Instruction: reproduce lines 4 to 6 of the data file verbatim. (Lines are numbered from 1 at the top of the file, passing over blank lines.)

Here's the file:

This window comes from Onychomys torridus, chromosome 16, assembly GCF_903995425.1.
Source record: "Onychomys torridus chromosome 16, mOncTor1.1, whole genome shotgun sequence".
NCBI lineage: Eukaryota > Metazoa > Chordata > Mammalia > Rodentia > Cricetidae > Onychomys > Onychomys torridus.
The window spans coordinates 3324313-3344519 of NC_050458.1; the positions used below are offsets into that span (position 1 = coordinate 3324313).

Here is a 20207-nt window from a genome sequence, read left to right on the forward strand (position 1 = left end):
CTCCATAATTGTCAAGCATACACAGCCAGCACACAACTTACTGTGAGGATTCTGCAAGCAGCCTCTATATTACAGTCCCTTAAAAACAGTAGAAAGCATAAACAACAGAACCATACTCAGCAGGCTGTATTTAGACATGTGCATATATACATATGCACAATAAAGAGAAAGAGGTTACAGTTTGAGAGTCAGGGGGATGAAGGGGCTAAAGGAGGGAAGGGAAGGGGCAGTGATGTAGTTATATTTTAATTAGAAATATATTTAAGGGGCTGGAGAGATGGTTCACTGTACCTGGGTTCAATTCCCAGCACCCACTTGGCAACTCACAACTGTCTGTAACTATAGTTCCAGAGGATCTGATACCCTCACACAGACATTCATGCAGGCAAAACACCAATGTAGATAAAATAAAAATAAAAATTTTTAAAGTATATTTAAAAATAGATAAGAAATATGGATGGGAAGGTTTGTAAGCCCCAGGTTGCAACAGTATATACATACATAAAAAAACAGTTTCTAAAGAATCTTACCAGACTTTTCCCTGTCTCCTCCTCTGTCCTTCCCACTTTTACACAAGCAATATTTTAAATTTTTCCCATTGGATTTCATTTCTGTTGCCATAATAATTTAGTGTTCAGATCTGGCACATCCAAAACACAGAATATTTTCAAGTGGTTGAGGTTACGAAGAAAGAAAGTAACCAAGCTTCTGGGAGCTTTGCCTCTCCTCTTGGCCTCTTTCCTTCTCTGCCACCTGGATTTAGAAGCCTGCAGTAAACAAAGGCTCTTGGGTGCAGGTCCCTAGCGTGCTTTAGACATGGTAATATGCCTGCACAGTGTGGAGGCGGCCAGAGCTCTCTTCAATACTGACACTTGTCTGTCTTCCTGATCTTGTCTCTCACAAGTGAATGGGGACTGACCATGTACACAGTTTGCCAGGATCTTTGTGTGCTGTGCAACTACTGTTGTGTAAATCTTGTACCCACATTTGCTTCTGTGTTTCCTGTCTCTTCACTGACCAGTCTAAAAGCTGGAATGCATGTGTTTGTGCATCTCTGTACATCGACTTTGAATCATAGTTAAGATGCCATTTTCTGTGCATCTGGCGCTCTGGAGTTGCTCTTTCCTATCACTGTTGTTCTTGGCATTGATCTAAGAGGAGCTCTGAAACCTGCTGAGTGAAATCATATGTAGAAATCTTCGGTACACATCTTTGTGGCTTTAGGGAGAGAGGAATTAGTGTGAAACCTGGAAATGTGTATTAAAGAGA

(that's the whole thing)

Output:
The window spans coordinates 3324313-3344519 of NC_050458.1; the positions used below are offsets into that span (position 1 = coordinate 3324313).

Here is a 20207-nt window from a genome sequence, read left to right on the forward strand (position 1 = left end):
CTCCATAATTGTCAAGCATACACAGCCAGCACACAACTTACTGTGAGGATTCTGCAAGCAGCCTCTATATTACAGTCCCTTAAAAACAGTAGAAAGCATAAACAACAGAACCATACTCAGCAGGCTGTATTTAGACATGTGCATATATACATATGCACAATAAAGAGAAAGAGGTTACAGTTTGAGAGTCAGGGGGATGAAGGGGCTAAAGGAGGGAAGGGAAGGGGCAGTGATGTAGTTATATTTTAATTAGAAATATATTTAAGGGGCTGGAGAGATGGTTCACTGTACCTGGGTTCAATTCCCAGCACCCACTTGGCAACTCACAACTGTCTGTAACTATAGTTCCAGAGGATCTGATACCCTCACACAGACATTCATGCAGGCAAAACACCAATGTAGATAAAATAAAAATAAAAATTTTTAAAGTATATTTAAAAATAGATAAGAAATATGGATGGGAAGGTTTGTAAGCCCCAGGTTGCAACAGTATATACATACATAAAAAAACAGTTTCTAAAGAATCTTACCAGACTTTTCCCTGTCTCCTCCTCTGTCCTTCCCACTTTTACACAAGCAATATTTTAAATTTTTCCCATTGGATTTCATTTCTGTTGCCATAATAATTTAGTGTTCAGATCTGGCACATCCAAAACACAGAATATTTTCAAGTGGTTGAGGTTACGAAGAAAGAAAGTAACCAAGCTTCTGGGAGCTTTGCCTCTCCTCTTGGCCTCTTTCCTTCTCTGCCACCTGGATTTAGAAGCCTGCAGTAAACAAAGGCTCTTGGGTGCAGGTCCCTAGCGTGCTTTAGACATGGTAATATGCCTGCACAGTGTGGAGGCGGCCAGAGCTCTCTTCAATACTGACACTTGTCTGTCTTCCTGATCTTGTCTCTCACAAGTGAATGGGGACTGACCATGTACACAGTTTGCCAGGATCTTTGTGTGCTGTGCAACTACTGTTGTGTAAATCTTGTACCCACATTTGCTTCTGTGTTTCCTGTCTCTTCACTGACCAGTCTAAAAGCTGGAATGCATGTGTTTGTGCATCTCTGTACATCGACTTTGAATCATAGTTAAGATGCCATTTTCTGTGCATCTGGCGCTCTGGAGTTGCTCTTTCCTATCACTGTTGTTCTTGGCATTGATCTAAGAGGAGCTCTGAAACCTGCTGAGTGAAATCATATGTAGAAATCTTCGGTACACATCTTTGTGGCTTTAGGGAGAGAGGAATTAGTGTGAAACCTGGAAATGTGTATTAAAGAGA